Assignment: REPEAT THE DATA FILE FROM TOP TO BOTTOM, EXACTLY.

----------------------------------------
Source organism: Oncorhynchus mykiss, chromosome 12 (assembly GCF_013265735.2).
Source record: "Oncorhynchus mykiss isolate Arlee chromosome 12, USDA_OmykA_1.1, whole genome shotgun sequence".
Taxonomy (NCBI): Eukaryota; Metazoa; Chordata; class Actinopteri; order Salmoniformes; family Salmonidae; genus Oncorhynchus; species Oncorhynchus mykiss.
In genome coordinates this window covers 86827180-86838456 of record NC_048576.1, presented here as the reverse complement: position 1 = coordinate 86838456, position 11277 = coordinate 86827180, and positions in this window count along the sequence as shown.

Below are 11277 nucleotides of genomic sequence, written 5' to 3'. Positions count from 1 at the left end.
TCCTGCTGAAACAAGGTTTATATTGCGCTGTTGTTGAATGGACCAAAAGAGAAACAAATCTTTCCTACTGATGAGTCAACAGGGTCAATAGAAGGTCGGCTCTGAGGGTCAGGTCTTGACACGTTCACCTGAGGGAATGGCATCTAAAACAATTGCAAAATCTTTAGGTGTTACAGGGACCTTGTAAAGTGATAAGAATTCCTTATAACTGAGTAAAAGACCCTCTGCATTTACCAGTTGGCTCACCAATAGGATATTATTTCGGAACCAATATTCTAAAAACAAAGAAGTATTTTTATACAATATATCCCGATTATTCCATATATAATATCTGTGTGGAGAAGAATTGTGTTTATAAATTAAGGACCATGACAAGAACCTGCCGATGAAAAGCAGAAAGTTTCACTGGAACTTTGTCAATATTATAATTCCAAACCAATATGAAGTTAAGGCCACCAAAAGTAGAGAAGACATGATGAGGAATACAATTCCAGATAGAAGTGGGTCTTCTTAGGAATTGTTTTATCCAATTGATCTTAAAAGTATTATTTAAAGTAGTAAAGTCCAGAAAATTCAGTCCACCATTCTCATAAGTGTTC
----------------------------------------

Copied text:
Source organism: Oncorhynchus mykiss, chromosome 12 (assembly GCF_013265735.2).
Source record: "Oncorhynchus mykiss isolate Arlee chromosome 12, USDA_OmykA_1.1, whole genome shotgun sequence".
Taxonomy (NCBI): Eukaryota; Metazoa; Chordata; class Actinopteri; order Salmoniformes; family Salmonidae; genus Oncorhynchus; species Oncorhynchus mykiss.
In genome coordinates this window covers 86827180-86838456 of record NC_048576.1, presented here as the reverse complement: position 1 = coordinate 86838456, position 11277 = coordinate 86827180, and positions in this window count along the sequence as shown.

Below are 11277 nucleotides of genomic sequence, written 5' to 3'. Positions count from 1 at the left end.
TCCTGCTGAAACAAGGTTTATATTGCGCTGTTGTTGAATGGACCAAAAGAGAAACAAATCTTTCCTACTGATGAGTCAACAGGGTCAATAGAAGGTCGGCTCTGAGGGTCAGGTCTTGACACGTTCACCTGAGGGAATGGCATCTAAAACAATTGCAAAATCTTTAGGTGTTACAGGGACCTTGTAAAGTGATAAGAATTCCTTATAACTGAGTAAAAGACCCTCTGCATTTACCAGTTGGCTCACCAATAGGATATTATTTCGGAACCAATATTCTAAAAACAAAGAAGTATTTTTATACAATATATCCCGATTATTCCATATATAATATCTGTGTGGAGAAGAATTGTGTTTATAAATTAAGGACCATGACAAGAACCTGCCGATGAAAAGCAGAAAGTTTCACTGGAACTTTGTCAATATTATAATTCCAAACCAATATGAAGTTAAGGCCACCAAAAGTAGAGAAGACATGATGAGGAATACAATTCCAGATAGAAGTGGGTCTTCTTAGGAATTGTTTTATCCAATTGATCTTAAAAGTATTATTTAAAGTAGTAAAGTCCAGAAAATTCAGTCCACCATTCTCATAAGTGTTC